Israeli farmers are renowned for making the desert bloom. They’re also proving that this desolate area is fertile ground for a new crop of agriculturalists and agronomists.
Midway between the Dead Sea and Eilat, in the heart of the Arava desert, the Arava International Center for Agricultural Training (AICAT) is growing entrepreneurs.
AICAT, located in Sapir, has hosted over 10,000 undergraduates from across Asia and Africa at its 10-month agriculture work-study program over the past 20-plus years.
Students from Nepal, Vietnam, Myanmar, Cambodia, Laos, Ethiopia, South Sudan, East Timor, Thailand, and Indonesia come in August of every year.
“They come at plantation time and grow with the plants,” Hanni Arnon, AICAT director, tells ISRAEL21c. “Here – where there are very harsh conditions, geographic isolation, extreme weather, arid soil and a shortage of water — they learn the importance of human capacity. If you want it, you can make a change. We teach that a difficulty is a challenge and you need to find a solution.”
Arnon says many of the visitors’ farming families still rely on luck and prayers. “Students learn here that to farm properly and be prosperous, you need to plan. It’s not about planting randomly and hoping it grows. You need plans, research, drip irrigation, pest control and water management,” she says.
“A plant is a plant. It doesn’t matter if you grow a tomato here or somewhere in Asia or Africa. It still needs good soil, water, sun and pest control. We’re teaching that you need to plan, use the right methods, and research.”
In 1994, Israeli farming communities began hiring Thai farmhands. The newcomers were amazed to see a desert in bloom and started asking how the magic happens.
“Nearly 25 percent of the world’s population lives in poverty and we have the knowhow to help. We realized there was an opportunity to create a school and share our knowledge of high-tech farming practices,” says Arnon.
Established with the mission of bringing in students from underdeveloped regions, AICAT operates within the Central Arava Regional Council and has partnerships with the KKL-JNF, Partnership2Gether, MASHAV and CINADCO-The Center for International Agricultural Development Cooperation within the Ministry of Agriculture and Rural Development.
“We never imagined that we’d go on to become an international school with over 1,000 students per year,” says Arnon. The majority of students (70%) are male.
“Because of JNF and AICAT, we’re getting the knowledge and experience we need to rebuild our country,” said Binod Ghimire, an AICAT student from Nepal.
Each participant is assigned to an area farmer for the school year. “The farmers become their mentors, their inspiration, their family away from home,” says Arnon.
The students earn a salary while learning information they can later apply in their home communities.
“They arrive as students but they go back as entrepreneurs,” Arnon says. “Farmers and farming lands are diminishing but the world is growing. We need more farmers and entrepreneurial farmers especially. An entrepreneur is someone who looks at the land and finds solutions that will be good for all the community.”
“Israel’s desert landscape proves that if you have the will and the right methods, a farm can grow and succeed anywhere.”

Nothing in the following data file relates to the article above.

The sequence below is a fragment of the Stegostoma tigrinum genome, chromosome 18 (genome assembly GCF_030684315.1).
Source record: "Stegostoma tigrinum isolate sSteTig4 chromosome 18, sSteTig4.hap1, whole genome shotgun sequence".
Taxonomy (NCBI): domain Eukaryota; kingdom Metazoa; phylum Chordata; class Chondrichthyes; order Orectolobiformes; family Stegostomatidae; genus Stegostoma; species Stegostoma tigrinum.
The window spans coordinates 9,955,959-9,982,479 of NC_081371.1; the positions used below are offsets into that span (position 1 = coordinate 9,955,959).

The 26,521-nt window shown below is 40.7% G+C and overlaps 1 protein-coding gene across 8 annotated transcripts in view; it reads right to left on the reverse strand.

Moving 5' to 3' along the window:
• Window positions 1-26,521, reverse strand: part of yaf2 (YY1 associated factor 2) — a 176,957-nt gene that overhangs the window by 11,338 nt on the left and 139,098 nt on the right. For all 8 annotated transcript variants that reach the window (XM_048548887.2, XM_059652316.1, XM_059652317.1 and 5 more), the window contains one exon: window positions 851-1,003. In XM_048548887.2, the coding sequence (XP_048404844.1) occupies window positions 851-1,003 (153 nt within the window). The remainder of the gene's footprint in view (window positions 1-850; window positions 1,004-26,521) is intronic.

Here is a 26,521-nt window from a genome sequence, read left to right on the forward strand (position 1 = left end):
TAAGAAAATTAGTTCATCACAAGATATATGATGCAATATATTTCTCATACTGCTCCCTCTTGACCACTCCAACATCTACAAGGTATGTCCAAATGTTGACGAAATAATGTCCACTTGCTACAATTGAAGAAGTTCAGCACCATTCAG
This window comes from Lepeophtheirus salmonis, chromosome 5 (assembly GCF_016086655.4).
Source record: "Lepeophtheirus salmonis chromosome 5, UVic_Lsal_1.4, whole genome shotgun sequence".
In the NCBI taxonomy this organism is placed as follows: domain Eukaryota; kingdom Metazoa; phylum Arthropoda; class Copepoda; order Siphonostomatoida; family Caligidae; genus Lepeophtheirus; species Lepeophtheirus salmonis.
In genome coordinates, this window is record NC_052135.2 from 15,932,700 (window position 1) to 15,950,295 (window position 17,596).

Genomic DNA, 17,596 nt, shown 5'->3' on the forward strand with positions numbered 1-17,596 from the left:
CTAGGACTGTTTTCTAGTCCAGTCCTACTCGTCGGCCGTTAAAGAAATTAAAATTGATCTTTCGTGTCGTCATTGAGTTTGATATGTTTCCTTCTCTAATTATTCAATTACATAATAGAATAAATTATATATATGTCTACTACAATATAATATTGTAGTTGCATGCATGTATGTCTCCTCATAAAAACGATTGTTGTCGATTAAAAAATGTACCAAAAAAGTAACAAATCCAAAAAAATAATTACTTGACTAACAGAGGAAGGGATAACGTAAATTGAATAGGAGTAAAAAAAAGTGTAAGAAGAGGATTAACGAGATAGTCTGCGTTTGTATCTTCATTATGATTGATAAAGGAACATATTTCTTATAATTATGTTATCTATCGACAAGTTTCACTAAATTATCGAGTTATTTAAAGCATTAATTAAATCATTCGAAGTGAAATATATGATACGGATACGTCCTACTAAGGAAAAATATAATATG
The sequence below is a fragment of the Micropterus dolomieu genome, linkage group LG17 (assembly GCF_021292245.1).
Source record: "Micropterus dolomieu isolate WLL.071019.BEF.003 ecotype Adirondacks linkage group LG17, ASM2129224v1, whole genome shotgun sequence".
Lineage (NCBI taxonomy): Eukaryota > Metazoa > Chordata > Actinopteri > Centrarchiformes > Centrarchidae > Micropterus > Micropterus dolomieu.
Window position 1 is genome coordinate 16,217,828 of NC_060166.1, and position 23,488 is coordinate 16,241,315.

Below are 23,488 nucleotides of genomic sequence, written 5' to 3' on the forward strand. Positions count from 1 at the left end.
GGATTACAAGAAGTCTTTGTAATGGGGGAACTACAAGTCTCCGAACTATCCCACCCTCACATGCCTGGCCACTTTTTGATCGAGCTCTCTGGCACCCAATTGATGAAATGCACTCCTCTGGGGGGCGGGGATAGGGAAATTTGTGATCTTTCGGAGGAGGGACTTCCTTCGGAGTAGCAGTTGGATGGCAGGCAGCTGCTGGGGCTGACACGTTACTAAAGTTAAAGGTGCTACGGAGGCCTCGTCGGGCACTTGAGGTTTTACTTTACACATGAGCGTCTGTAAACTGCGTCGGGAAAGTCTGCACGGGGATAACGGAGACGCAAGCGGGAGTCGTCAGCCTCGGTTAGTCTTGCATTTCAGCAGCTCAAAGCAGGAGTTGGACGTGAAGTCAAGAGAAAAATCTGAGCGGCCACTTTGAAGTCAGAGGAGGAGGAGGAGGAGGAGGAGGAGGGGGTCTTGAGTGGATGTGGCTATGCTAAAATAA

Arnon notes that even small projects can be entrepreneurial. One Thai student persuaded his parents to install a water pump and farm a section of land that had never been used before. “To pump water, for us, isn’t innovative. We’ve been doing it for years. But for them, it is,” she says.
AICAT helps with business plans and keeps in touch with its alumni. Word-of-mouth recommendations – as well as successes in international locales – have created more demand than AICAT can accommodate.
In 2014, AICAT introduced an 18-month-long international master’s degree in plant sciences with an emphasis on food safety and security, in cooperation with the Manna Center Program for Food Safety and Security at Tel Aviv University.
This year’s 21 students, each with a first degree from their home countries, are from Vietnam, Myanmar, Nepal, Uganda, Ethiopia, Rwanda and Nigeria.
“They go home with pride in their profession,” says Arnon.
“You see students coming from developing countries with primitive farming methods and when they come here and see the innovations in agriculture, their eyes sparkle with wonder. They say the Israeli farmers inspire them,” she says.
The program includes sightseeing trips as well as field trips around the Arava to see agri-tech companies and methods in action. The annual Arava Open Day – at which some 200 companies and organizations show the latest agricultural innovations — is always a highlight.
“This unique study program has opened my eyes to different cultures and different points of view,” writes an AICAT student from Myanmar on Facebook. “The peppers we brought [on our visit to Mount Hermon] were a symbol of our love and appreciation for AICAT for making all this happen. It’s what AICAT represents — agriculture without borders!”
“Israel’s desert landscape proves that if you have the will and the right methods, a farm can grow and succeed anywhere,” says Arnon.
AICAT instructors try to impart a sense of tikkun olam (the Jewish value of repairing the world) on their students. “We are inspiring our students to make a difference in their own communities,” says Arnon.
One group of Nepali students now at AICAT plans to create a farming community at home. And a group of Thai students wants to set up a moshav (collective farm) in their university at home.
“They’re calling it Arava Farm,” Arnon says with pride.
[Photo: Facebook ]